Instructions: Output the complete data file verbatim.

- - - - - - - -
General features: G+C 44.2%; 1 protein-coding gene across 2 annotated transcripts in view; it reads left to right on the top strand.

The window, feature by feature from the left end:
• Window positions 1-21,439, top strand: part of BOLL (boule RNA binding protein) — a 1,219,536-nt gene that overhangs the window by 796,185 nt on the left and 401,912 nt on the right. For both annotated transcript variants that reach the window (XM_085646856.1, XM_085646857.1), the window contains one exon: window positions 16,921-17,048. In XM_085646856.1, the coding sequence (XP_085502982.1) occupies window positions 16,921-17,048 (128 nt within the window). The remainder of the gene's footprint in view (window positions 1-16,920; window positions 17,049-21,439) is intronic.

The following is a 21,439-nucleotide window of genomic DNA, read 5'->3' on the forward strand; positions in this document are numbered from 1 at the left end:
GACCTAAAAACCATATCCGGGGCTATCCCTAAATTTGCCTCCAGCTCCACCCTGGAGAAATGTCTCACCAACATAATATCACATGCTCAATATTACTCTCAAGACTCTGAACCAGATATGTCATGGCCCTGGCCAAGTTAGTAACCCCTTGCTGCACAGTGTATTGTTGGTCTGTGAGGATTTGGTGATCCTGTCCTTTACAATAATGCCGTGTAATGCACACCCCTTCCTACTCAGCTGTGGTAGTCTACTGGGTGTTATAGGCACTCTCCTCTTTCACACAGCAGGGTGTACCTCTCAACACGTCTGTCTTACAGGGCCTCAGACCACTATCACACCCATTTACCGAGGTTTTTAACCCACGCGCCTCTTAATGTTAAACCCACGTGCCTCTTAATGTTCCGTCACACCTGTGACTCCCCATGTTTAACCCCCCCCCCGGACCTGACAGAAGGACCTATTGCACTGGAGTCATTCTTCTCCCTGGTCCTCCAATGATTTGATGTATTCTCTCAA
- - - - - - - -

General features: G+C 44.2%; 1 protein-coding gene across 2 annotated transcripts in view; it reads left to right on the top strand.

The window, feature by feature from the left end:
• Window positions 1-21,439, top strand: part of BOLL (boule RNA binding protein) — a 1,219,536-nt gene that overhangs the window by 796,185 nt on the left and 401,912 nt on the right. For both annotated transcript variants that reach the window (XM_085646856.1, XM_085646857.1), the window contains one exon: window positions 16,921-17,048. In XM_085646856.1, the coding sequence (XP_085502982.1) occupies window positions 16,921-17,048 (128 nt within the window). The remainder of the gene's footprint in view (window positions 1-16,920; window positions 17,049-21,439) is intronic.

The following is a 21,439-nucleotide window of genomic DNA, read 5'->3' on the forward strand; positions in this document are numbered from 1 at the left end:
GACCTAAAAACCATATCCGGGGCTATCCCTAAATTTGCCTCCAGCTCCACCCTGGAGAAATGTCTCACCAACATAATATCACATGCTCAATATTACTCTCAAGACTCTGAACCAGATATGTCATGGCCCTGGCCAAGTTAGTAACCCCTTGCTGCACAGTGTATTGTTGGTCTGTGAGGATTTGGTGATCCTGTCCTTTACAATAATGCCGTGTAATGCACACCCCTTCCTACTCAGCTGTGGTAGTCTACTGGGTGTTATAGGCACTCTCCTCTTTCACACAGCAGGGTGTACCTCTCAACACGTCTGTCTTACAGGGCCTCAGACCACTATCACACCCATTTACCGAGGTTTTTAACCCACGCGCCTCTTAATGTTAAACCCACGTGCCTCTTAATGTTCCGTCACACCTGTGACTCCCCATGTTTAACCCCCCCCCCGGACCTGACAGAAGGACCTATTGCACTGGAGTCATTCTTCTCCCTGGTCCTCCAATGATTTGATGTATTCTCTCAA